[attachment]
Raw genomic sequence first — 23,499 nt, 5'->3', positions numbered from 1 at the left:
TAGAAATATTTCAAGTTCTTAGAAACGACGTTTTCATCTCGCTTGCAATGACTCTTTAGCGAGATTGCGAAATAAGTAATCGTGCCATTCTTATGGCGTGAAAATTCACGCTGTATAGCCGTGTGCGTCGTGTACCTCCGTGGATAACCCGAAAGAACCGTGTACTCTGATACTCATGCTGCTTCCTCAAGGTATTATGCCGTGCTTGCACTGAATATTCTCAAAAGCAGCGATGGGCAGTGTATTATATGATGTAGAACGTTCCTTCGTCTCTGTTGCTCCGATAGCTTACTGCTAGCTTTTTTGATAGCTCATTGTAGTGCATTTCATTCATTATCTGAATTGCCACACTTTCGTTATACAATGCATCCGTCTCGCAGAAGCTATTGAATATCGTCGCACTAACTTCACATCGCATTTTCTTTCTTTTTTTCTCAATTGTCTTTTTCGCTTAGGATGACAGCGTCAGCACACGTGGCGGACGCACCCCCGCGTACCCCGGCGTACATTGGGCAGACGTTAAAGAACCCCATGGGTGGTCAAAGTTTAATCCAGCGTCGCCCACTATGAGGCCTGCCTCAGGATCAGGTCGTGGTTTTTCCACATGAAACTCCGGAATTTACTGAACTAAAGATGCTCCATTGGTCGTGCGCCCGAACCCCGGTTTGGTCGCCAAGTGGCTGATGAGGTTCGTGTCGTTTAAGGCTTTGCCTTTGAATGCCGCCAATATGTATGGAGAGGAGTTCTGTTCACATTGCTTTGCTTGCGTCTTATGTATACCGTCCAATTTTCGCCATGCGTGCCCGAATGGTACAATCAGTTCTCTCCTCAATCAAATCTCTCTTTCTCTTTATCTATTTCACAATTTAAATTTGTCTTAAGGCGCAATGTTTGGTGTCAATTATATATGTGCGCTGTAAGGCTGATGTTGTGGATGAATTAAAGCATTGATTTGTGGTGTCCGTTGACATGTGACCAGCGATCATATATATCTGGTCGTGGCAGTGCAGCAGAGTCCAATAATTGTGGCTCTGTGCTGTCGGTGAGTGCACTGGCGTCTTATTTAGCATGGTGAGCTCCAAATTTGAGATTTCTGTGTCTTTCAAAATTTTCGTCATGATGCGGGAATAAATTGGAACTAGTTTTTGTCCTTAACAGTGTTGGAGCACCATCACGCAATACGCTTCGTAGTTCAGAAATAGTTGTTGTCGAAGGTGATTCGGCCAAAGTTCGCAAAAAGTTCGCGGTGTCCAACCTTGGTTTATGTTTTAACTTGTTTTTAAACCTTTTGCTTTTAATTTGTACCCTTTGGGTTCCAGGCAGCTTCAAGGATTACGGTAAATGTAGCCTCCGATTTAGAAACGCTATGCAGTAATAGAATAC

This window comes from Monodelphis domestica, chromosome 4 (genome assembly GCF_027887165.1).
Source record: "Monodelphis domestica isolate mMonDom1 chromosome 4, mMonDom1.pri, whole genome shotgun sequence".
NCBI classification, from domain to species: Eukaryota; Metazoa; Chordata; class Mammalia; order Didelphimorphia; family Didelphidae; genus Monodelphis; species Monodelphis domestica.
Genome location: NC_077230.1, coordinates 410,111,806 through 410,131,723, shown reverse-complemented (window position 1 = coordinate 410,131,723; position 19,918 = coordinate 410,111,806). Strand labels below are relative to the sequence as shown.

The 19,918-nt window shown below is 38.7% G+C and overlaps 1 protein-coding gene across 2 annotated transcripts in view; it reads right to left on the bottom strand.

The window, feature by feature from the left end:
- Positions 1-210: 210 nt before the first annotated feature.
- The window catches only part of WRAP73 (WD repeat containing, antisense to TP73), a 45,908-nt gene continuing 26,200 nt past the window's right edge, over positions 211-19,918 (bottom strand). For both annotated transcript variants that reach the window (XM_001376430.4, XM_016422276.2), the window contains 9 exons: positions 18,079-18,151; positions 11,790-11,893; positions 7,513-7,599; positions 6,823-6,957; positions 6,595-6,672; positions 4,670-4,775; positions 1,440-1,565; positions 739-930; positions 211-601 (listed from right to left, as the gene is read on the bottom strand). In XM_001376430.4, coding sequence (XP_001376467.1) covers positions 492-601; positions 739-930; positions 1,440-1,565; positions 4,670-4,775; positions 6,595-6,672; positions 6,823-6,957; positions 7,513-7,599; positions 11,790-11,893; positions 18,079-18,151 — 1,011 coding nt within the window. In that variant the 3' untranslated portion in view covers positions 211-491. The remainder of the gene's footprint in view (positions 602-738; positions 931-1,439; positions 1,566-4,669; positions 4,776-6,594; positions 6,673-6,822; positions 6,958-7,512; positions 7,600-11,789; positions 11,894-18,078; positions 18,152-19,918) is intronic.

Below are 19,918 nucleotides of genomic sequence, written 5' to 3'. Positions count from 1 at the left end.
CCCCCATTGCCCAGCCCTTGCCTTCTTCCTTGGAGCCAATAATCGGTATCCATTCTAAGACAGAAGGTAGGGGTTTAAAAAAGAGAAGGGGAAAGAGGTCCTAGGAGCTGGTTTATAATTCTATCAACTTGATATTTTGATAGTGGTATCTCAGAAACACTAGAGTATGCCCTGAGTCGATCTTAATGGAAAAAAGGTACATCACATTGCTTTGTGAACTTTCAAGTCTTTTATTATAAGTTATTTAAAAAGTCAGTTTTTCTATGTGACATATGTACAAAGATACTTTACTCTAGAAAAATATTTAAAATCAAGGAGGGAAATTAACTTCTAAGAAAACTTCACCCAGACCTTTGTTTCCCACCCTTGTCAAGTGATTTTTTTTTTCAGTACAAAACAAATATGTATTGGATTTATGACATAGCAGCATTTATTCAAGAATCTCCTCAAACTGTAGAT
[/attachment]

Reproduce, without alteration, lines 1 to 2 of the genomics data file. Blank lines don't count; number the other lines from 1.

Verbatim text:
Raw genomic sequence first — 23,499 nt, 5'->3', positions numbered from 1 at the left:
TAGAAATATTTCAAGTTCTTAGAAACGACGTTTTCATCTCGCTTGCAATGACTCTTTAGCGAGATTGCGAAATAAGTAATCGTGCCATTCTTATGGCGTGAAAATTCACGCTGTATAGCCGTGTGCGTCGTGTACCTCCGTGGATAACCCGAAAGAACCGTGTACTCTGATACTCATGCTGCTTCCTCAAGGTATTATGCCGTGCTTGCACTGAATATTCTCAAAAGCAGCGATGGGCAGTGTATTATATGATGTAGAACGTTCCTTCGTCTCTGTTGCTCCGATAGCTTACTGCTAGCTTTTTTGATAGCTCATTGTAGTGCATTTCATTCATTATCTGAATTGCCACACTTTCGTTATACAATGCATCCGTCTCGCAGAAGCTATTGAATATCGTCGCACTAACTTCACATCGCATTTTCTTTCTTTTTTTCTCAATTGTCTTTTTCGCTTAGGATGACAGCGTCAGCACACGTGGCGGACGCACCCCCGCGTACCCCGGCGTACATTGGGCAGACGTTAAAGAACCCCATGGGTGGTCAAAGTTTAATCCAGCGTCGCCCACTATGAGGCCTGCCTCAGGATCAGGTCGTGGTTTTTCCACATGAAACTCCGGAATTTACTGAACTAAAGATGCTCCATTGGTCGTGCGCCCGAACCCCGGTTTGGTCGCCAAGTGGCTGATGAGGTTCGTGTCGTTTAAGGCTTTGCCTTTGAATGCCGCCAATATGTATGGAGAGGAGTTCTGTTCACATTGCTTTGCTTGCGTCTTATGTATACCGTCCAATTTTCGCCATGCGTGCCCGAATGGTACAATCAGTTCTCTCCTCAATCAAATCTCTCTTTCTCTTTATCTATTTCACAATTTAAATTTGTCTTAAGGCGCAATGTTTGGTGTCAATTATATATGTGCGCTGTAAGGCTGATGTTGTGGATGAATTAAAGCATTGATTTGTGGTGTCCGTTGACATGTGACCAGCGATCATATATATCTGGTCGTGGCAGTGCAGCAGAGTCCAATAATTGTGGCTCTGTGCTGTCGGTGAGTGCACTGGCGTCTTATTTAGCATGGTGAGCTCCAAATTTGAGATTTCTGTGTCTTTCAAAATTTTCGTCATGATGCGGGAATAAATTGGAACTAGTTTTTGTCCTTAACAGTGTTGGAGCACCATCACGCAATACGCTTCGTAGTTCAGAAATAGTTGTTGTCGAAGGTGATTCGGCCAAAGTTCGCAAAAAGTTCGCGGTGTCCAACCTTGGTTTATGTTTTAACTTGTTTTTAAACCTTTTGCTTTTAATTTGTACCCTTTGGGTTCCAGGCAGCTTCAAGGATTACGGTAAATGTAGCCTCCGATTTAGAAACGCTATGCAGTAATAGAATAC